Belarus Table of Contents
The removal from Belarusian territory of both strategic nuclear arms and tens of thousands of Russian soldiers is a task as delicate and problematic as it is important if Belarus is to achieve its stated constitutional goal of neutrality.
In 1993 there were an estimated 40,000 troops of the Russian air force in Belarus comprising one air division with 130 combat aircraft. This consisted of one regiment with thirty Su-24 fighter-bombers, one heavy bomber division of four regiments with fifteen Tu-22M Backfire bombers and fifty Tu-22 medium-range bombers, and one regiment with twenty Tu-22M Backfire bombers and fifteen Tu-16 medium-range bombers.
Most of these troops were engaged in work related to the seventy-two strategic nuclear missiles based at Lida and Mazyr and were scheduled to leave Belarus in 1995, the anticipated deadline for transferring all nuclear weapons to Russia. This transfer depended greatly on housing being built for the troops in Russia and in midyear was viewed as unrealistic. An October 1994 announcement stated that two Russian nonnuclear military installations would remain in Belarus.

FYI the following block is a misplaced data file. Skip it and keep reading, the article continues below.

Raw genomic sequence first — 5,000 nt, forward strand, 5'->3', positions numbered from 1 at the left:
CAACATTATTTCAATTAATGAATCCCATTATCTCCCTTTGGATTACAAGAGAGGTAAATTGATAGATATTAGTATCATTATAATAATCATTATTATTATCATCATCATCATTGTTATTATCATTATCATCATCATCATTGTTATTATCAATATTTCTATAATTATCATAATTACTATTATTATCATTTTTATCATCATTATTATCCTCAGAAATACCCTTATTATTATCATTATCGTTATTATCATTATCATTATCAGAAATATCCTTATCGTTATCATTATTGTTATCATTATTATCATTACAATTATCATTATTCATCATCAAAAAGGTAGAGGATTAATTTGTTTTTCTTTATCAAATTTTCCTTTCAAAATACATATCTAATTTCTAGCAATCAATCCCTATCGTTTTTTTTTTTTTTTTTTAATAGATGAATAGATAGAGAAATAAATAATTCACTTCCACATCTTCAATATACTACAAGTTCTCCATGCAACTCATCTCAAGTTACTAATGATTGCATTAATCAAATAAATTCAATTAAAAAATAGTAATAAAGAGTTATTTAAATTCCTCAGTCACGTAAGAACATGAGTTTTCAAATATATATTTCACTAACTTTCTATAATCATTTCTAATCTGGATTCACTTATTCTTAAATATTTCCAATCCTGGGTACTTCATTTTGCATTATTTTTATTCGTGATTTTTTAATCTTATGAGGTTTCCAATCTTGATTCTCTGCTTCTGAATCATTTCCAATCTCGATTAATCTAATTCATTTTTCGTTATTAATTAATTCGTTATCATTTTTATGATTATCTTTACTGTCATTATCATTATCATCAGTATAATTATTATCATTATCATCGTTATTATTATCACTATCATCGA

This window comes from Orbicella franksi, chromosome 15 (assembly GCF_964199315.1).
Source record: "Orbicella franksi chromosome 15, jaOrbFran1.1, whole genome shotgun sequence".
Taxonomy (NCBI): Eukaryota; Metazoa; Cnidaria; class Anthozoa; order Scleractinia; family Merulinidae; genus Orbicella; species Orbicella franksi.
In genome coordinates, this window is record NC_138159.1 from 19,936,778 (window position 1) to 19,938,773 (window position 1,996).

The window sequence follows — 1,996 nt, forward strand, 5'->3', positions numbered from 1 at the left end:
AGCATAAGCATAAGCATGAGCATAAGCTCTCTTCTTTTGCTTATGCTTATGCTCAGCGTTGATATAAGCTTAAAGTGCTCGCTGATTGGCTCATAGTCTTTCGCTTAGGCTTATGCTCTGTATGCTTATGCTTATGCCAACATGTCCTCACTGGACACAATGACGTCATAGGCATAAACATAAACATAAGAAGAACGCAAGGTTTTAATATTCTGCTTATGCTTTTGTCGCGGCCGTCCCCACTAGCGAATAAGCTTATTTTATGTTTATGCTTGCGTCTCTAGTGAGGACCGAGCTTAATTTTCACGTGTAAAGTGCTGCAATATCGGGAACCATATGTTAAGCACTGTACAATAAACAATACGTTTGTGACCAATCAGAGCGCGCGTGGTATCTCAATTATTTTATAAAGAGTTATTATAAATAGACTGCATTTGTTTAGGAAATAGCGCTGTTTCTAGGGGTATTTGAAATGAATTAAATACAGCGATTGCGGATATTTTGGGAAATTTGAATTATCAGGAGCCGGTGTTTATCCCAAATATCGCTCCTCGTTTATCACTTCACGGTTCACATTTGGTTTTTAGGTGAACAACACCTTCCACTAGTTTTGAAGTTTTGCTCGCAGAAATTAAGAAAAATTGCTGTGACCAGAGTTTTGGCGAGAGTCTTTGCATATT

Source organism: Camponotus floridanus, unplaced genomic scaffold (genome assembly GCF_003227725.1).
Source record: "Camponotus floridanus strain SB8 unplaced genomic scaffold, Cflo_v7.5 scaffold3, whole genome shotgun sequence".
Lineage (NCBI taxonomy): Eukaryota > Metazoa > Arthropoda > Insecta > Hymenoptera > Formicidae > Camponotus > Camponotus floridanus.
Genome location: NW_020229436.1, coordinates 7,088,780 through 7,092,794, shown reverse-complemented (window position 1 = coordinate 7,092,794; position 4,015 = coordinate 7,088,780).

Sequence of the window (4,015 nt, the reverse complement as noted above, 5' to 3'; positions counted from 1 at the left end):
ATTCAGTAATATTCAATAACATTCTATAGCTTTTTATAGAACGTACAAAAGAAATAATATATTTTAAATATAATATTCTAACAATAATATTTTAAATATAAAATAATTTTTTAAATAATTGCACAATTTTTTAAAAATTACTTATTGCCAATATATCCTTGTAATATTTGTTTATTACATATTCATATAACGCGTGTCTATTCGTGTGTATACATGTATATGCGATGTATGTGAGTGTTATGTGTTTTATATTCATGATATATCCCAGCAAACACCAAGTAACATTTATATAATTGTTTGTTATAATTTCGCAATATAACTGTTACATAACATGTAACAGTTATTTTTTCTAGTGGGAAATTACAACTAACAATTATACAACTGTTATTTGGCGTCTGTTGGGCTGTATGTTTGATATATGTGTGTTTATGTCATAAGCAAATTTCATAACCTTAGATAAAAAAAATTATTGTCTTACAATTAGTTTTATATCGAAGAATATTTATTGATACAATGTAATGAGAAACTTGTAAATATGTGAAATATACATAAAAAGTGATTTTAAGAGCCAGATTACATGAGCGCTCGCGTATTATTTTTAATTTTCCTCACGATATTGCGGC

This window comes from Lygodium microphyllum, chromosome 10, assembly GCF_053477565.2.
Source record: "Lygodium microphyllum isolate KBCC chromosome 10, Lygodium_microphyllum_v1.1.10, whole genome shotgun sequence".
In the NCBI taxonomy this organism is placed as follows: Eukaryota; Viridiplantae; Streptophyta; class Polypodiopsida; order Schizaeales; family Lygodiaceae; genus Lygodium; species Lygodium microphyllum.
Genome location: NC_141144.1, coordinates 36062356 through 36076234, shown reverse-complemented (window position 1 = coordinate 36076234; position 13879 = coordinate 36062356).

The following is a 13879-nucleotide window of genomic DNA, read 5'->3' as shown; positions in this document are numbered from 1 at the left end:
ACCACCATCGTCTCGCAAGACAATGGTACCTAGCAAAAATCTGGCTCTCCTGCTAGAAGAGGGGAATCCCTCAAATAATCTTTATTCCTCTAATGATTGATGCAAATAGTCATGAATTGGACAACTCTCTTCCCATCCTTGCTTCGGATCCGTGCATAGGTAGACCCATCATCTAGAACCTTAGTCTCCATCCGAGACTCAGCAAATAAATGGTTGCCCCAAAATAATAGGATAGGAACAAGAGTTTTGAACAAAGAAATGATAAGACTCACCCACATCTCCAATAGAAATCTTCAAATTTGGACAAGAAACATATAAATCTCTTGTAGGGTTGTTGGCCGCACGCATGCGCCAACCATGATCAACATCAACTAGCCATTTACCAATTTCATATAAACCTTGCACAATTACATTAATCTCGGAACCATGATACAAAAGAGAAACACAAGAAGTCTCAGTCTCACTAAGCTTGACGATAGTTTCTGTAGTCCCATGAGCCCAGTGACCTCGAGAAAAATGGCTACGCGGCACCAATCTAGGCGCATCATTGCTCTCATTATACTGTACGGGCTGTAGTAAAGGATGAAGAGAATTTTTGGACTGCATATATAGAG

Despite the creation of a Belarusian army, Belarus had to contend with the fact that the bulk of its officer corps remained composed of ethnic Russians. However, the reduction of troops from 1993 to 1995 included a reduction in the number of officers, which meant fewer ethnic Russian generals.
Data as of June 1995